The first of two big days in the Alps, the profile above says plenty especially if you study both axes, just 151km on the x-axis, but a y-axis of evil, today has 4,000m of vertical gain, almost all of which comes in the second half of the stage.
Nielsen ratings: the stage started sans George Bennett, the UAE rider having tested positive for Covid while team mate Rafał Majka has the virus but was eligible to continue thanks to a low rate. There’s no clear way to view this, it’s just as likely that after losing Vegard Stake Laengen and Bennett, Pogačar could be next, or equally he has the winner’s luck and swerves trouble. Either way it’s proof that our July distraction can’t escape the world it lives in.
Otherwise the Tour de France is meant to be a long, gradual event where it’s quite alright to have a boring stage now and then, a day when viewers can exhale, even sigh, from time to time. But so far the quiet moments are hard to find, step away from the broadcast at your peril. Stage 10 had a hilly course that rode through the mountains and not over them. It made for a frantic day’s racing where the only downtime once the breakaway had finally got clear didn’t last. A purple mist as flare-wielding climate change protestors blocked the road, a moment of a drama as the race was halted. The bubble was burst a second time, July’s ivory tour besieged for 12 minutes. That’s three short of Warholian fame but with social media, plenty to go around the world.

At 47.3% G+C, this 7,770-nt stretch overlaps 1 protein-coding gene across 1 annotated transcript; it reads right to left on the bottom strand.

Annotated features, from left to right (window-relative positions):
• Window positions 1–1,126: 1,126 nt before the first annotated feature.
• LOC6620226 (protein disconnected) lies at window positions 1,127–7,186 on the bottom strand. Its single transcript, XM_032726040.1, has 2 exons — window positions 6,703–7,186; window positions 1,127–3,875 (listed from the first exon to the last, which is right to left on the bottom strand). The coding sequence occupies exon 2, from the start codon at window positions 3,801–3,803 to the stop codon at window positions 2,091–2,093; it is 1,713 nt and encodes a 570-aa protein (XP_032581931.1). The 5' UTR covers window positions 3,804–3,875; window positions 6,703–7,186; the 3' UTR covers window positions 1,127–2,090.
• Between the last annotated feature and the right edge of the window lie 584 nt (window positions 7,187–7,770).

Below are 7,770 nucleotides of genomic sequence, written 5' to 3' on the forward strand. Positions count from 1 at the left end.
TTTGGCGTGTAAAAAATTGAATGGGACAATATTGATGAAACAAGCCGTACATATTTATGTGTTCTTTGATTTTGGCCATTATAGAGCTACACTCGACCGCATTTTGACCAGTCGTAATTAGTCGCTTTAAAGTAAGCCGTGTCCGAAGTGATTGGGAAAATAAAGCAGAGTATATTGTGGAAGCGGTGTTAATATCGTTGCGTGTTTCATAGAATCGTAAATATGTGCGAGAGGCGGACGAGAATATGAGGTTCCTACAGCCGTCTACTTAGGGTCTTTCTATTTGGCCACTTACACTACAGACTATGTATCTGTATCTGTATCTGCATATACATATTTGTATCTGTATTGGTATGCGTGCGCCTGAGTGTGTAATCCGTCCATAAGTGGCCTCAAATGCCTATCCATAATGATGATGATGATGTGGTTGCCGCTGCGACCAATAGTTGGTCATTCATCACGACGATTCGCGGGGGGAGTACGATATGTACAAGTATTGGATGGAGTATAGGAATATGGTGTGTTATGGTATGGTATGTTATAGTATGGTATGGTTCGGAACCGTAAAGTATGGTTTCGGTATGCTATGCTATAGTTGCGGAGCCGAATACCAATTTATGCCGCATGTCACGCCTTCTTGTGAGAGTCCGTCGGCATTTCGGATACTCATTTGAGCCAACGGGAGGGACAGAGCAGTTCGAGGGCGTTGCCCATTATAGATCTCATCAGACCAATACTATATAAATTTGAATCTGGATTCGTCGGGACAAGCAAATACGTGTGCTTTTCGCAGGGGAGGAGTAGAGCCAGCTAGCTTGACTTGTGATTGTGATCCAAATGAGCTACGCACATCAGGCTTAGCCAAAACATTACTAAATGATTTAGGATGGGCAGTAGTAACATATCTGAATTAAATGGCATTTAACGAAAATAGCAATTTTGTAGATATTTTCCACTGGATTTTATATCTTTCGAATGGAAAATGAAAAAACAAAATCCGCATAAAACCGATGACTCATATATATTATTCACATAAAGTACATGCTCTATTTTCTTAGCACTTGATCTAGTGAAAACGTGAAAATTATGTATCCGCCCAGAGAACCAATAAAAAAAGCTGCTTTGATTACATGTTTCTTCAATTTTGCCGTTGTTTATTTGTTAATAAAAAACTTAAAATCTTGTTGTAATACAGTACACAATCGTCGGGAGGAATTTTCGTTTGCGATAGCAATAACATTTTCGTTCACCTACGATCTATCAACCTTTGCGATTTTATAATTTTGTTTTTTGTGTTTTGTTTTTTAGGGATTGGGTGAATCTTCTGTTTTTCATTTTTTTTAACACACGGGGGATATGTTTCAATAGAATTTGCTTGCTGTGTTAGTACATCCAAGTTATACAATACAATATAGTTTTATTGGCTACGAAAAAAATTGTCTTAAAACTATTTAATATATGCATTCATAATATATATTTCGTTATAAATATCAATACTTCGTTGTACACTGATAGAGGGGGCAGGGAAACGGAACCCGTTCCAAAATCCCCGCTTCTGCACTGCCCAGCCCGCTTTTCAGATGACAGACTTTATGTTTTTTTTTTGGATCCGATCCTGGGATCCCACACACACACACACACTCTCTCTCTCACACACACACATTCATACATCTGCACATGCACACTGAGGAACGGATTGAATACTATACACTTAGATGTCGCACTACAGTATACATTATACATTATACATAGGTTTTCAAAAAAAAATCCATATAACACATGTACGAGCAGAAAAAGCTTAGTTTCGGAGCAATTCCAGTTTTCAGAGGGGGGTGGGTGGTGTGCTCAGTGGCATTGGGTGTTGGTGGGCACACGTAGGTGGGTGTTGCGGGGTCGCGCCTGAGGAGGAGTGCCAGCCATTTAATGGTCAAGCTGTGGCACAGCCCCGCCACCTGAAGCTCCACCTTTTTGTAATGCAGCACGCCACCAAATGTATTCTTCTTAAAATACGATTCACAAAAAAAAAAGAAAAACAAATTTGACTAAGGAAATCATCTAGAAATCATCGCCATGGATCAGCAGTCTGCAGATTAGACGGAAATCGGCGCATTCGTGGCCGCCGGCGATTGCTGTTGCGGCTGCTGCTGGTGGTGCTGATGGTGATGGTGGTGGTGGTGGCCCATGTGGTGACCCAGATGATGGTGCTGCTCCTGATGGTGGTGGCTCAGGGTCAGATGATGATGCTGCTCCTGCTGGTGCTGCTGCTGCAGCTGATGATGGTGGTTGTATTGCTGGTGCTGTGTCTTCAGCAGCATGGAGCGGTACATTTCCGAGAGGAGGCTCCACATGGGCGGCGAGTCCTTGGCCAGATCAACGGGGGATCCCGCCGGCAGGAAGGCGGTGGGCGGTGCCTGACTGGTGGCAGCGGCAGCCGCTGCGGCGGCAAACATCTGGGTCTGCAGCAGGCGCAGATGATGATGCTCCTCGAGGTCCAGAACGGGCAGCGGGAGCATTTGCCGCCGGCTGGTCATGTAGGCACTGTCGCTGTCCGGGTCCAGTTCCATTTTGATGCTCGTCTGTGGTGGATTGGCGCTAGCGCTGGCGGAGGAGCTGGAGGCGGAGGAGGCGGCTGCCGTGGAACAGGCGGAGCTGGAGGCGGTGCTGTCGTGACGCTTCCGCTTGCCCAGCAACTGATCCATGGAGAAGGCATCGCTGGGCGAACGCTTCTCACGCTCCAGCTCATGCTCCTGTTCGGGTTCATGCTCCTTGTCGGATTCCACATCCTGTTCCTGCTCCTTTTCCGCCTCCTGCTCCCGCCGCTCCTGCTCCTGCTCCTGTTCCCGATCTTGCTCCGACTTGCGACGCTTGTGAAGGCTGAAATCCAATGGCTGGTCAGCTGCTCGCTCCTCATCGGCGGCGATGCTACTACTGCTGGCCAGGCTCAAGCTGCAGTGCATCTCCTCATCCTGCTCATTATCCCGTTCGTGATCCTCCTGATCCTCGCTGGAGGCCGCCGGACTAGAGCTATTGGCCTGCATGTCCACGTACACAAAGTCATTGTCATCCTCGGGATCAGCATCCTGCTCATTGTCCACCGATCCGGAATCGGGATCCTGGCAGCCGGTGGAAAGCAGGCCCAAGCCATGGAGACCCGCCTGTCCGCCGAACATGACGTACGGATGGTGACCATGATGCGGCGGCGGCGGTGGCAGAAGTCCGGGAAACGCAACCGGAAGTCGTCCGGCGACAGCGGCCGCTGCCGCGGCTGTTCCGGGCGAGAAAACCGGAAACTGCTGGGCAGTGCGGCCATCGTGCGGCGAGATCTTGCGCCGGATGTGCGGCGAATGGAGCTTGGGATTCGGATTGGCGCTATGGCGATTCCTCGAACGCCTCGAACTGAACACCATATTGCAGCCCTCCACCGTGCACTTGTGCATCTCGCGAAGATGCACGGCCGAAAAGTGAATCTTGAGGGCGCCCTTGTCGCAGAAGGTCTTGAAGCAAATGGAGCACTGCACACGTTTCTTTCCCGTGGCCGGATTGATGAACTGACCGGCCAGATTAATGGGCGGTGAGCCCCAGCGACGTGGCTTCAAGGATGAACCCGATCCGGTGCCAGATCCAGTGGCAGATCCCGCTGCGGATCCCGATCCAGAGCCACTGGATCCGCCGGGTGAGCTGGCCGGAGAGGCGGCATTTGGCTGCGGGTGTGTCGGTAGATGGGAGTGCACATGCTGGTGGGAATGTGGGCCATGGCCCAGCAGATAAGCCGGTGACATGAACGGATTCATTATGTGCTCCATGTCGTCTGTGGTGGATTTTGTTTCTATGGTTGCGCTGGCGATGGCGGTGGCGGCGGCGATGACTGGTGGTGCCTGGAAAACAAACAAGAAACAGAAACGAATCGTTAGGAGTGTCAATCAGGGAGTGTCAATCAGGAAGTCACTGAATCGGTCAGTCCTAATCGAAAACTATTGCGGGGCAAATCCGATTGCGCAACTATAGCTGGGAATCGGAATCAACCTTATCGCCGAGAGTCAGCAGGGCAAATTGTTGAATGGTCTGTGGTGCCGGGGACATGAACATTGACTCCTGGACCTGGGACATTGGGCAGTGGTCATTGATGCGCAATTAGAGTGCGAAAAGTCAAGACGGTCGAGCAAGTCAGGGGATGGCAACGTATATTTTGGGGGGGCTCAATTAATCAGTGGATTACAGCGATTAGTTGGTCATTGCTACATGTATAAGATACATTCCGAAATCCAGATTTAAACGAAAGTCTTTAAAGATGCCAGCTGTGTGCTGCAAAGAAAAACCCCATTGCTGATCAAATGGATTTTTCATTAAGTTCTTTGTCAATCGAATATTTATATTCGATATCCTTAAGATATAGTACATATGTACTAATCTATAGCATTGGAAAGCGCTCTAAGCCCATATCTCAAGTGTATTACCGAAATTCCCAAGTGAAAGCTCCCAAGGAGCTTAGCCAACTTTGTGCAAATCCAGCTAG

Alberto Bettiol was away solo up the road on a raid to the finish line but this allowed his team mate Magnus Cort to sit back in the breakaway and follow plenty of moves. The final seemed to have more attacks than a Bruce Lee flick with L-L Sanchez attacking out of Megève, being joined by Nick Schultz and Matteo Jorgenson, then Dylan van Baarle, before the temporary quartet was caught by a chase group including Cort who made his way through the group to win in a photofinish. The break included Lennard Kämna all day who came close to getting the maillot jaune but seemed to suffer, understandably, from yellow fever in the final, making a flurry of moves that didn’t work, neither the stage win nor the overall lead for just 11 seconds.
The Route: first there’s 46km up the Maurienne valley via the early intermediate sprint. Riders can try to barge clear in waves but there’s nothing selective.
The Lacets de Montvernier (“Montvernier hairpins”) is the first climb of the day. 3.2km at 8% and crucially there are 2.5km with 18 hairpin bends, that’s one every 150m or so and all on a small road, the bends are often tight and steep which matters as it’s a place to line out the peloton and launch attacks. It’s then along a small balcony road before descending down a more regular road to the valley floor and there’s 15km up the valley.
The Télégraphe-Galibier combo is a Tour classic and a giant climb. The Télégraphe starts off steep and eases to a steady 7% for the rest of the climb on a wide road. A quick descent into Valloire and then the Col du Galibier begins, a steep part out of town before easing to the Plan Lachat area. Then comes the hardest part of the climb, about 8km and all above 2,000m altitude.
The descent is in two parts, fast and a small road down the junction for the Lautaret pass. Then a big road and easier gradients.